Eye Contact For Media Interviews: Where Should I Look?

Written by Brad Phillips @MrMediaTraining on July 24, 2012 – 6:06 AM

Eye contact shouldn’t be that complicated, right?

For media interviews, it can be. If you look in the wrong place, you’ll look uneasy or nervous at best – and some people in the audience may take your lack of eye contact as evasiveness, defensiveness, or worse.

In this video, I’ll teach you where to look for the three most common types of television interviews: "on set" interviews, sound bite interviews, and straight-to-camera (or "remote") interviews.

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Comments (2)

  1. By James:

    Good piece. I think the greater tendency to look into the camera during the sound bite interview is from the layperson, event witness or nonprofessional without the media experience. I find it amusing during newscasts when this happens, because reporters I know all instruct their subjects where to look.

    Your piece also reminds me of how much I HATE the technique being used in commercial pitches that varies from a straight on, into-the-camera pitch by a pitchman or endorser to a shot LIKE a sound bite interview: from the side or at an agle, showing the person still talking as if into a camera straight ahead, sometimes showing the “set” – a boom mic or scrim/backdrop in the shot. Sam Waterston in a series of ads for an investment firm comes to mind. A local TV station has one of their main anchors doing the same in one of their promos running right now. Someone must have thought it looked “artsy” and inspired a bunchof copycats, but it’s distracting to have a pitchman suddenly talking elsewhere. Ask my son how often I yell at the TV, “Hey! I’m over here!” (It’s an inside joke we have about these ads.)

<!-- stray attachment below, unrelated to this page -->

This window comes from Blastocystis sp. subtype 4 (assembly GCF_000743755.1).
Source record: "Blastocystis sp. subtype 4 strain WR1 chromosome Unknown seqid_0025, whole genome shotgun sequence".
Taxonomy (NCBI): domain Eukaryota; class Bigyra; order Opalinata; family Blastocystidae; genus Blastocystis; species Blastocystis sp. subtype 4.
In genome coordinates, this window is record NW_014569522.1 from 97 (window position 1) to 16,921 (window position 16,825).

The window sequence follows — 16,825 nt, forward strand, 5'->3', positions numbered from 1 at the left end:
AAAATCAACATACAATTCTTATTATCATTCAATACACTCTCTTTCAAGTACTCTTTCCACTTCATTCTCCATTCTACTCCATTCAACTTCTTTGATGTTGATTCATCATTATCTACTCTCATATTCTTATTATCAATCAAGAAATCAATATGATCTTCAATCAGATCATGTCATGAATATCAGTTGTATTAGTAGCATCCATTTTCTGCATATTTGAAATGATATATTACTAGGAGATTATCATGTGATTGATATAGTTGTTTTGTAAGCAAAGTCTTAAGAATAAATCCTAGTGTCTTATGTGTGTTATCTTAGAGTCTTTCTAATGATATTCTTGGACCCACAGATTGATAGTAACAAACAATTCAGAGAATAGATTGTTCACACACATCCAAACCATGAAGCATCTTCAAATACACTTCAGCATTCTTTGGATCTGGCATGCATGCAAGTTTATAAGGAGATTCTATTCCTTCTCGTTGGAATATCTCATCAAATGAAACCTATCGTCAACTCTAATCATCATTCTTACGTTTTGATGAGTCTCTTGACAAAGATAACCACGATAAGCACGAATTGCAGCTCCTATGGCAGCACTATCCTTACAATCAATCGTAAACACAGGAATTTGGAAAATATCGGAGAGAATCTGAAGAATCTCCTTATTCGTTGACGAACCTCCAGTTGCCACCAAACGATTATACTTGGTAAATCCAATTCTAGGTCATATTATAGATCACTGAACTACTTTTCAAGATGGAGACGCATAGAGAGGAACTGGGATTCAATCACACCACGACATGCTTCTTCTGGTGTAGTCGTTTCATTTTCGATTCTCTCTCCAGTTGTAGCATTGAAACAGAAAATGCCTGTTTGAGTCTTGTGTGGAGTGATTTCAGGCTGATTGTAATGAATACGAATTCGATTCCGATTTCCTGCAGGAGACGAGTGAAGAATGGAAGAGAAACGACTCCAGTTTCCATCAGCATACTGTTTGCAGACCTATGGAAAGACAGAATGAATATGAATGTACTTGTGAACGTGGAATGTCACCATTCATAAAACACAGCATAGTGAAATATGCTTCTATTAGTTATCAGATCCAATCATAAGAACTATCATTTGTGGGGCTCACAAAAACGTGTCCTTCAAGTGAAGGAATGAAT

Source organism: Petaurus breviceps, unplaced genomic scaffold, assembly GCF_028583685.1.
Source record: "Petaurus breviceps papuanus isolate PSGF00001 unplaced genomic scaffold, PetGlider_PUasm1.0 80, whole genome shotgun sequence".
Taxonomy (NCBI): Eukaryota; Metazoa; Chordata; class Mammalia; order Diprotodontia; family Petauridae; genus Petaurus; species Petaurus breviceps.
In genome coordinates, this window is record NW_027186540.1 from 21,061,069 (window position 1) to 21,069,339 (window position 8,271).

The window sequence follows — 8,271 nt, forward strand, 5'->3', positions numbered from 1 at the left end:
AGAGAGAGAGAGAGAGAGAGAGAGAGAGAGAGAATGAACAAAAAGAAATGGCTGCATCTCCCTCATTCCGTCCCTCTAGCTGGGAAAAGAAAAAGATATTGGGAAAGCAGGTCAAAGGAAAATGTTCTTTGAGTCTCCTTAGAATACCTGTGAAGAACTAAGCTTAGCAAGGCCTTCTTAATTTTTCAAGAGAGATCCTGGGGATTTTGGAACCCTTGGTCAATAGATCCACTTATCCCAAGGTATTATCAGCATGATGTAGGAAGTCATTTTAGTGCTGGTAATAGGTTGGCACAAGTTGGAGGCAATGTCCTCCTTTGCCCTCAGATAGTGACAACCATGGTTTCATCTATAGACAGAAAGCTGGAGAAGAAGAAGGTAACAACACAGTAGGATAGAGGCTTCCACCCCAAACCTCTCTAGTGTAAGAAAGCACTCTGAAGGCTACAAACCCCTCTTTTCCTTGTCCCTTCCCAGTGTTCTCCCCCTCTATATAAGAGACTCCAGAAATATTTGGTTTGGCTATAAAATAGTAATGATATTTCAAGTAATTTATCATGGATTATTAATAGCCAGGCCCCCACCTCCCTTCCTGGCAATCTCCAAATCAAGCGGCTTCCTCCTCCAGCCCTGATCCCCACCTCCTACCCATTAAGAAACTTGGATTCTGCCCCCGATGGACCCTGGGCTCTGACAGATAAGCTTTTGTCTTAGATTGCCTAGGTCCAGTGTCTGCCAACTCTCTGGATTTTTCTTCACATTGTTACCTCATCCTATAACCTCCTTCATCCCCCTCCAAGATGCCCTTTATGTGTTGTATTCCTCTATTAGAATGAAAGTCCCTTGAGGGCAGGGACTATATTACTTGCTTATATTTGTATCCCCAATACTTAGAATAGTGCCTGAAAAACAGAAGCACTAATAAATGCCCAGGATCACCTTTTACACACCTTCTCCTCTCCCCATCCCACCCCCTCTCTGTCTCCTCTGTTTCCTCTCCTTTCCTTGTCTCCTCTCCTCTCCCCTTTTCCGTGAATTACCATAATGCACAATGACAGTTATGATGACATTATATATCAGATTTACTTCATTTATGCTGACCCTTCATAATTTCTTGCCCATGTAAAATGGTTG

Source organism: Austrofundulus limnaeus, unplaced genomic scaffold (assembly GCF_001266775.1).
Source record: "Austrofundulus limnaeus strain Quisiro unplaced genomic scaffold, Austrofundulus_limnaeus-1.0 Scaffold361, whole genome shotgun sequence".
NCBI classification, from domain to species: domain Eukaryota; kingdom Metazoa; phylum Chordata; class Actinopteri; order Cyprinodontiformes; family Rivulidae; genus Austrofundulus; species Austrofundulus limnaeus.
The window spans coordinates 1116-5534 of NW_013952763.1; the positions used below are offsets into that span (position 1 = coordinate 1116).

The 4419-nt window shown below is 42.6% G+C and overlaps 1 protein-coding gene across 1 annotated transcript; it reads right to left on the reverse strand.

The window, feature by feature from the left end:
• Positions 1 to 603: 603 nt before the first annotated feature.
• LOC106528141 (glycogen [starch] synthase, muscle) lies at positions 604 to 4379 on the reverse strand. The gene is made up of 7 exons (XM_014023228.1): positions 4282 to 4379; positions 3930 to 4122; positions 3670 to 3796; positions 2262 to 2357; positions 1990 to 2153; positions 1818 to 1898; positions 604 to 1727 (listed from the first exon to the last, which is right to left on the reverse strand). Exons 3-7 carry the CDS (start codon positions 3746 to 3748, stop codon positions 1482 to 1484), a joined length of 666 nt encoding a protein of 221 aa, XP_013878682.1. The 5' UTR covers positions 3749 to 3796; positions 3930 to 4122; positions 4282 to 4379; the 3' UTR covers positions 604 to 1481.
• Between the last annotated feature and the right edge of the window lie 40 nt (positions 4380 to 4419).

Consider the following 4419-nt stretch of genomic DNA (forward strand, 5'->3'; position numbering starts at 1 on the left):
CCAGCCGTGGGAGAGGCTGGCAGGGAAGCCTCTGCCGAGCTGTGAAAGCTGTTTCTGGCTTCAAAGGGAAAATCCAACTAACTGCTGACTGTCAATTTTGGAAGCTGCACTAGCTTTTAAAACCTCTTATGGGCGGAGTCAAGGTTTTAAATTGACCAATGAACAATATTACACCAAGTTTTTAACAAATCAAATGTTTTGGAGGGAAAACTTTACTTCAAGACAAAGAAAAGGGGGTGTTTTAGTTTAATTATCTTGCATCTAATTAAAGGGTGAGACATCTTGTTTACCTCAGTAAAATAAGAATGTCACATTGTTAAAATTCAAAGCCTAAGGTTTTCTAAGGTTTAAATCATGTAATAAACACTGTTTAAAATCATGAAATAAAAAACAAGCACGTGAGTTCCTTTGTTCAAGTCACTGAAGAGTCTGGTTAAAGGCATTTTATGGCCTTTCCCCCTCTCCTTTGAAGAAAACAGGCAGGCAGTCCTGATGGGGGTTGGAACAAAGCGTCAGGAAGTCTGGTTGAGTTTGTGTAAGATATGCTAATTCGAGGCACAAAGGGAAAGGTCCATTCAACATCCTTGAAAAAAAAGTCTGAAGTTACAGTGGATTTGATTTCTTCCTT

2. By Brad Phillips:


    Thanks for the comment and the great story about you and your son. I know exactly which series of Sam Waterston ads you’re referring to – and you’re right that it’s artsy for art’s sake, not for the audience’s sake.

    Thanks, as always, for reading and commenting.

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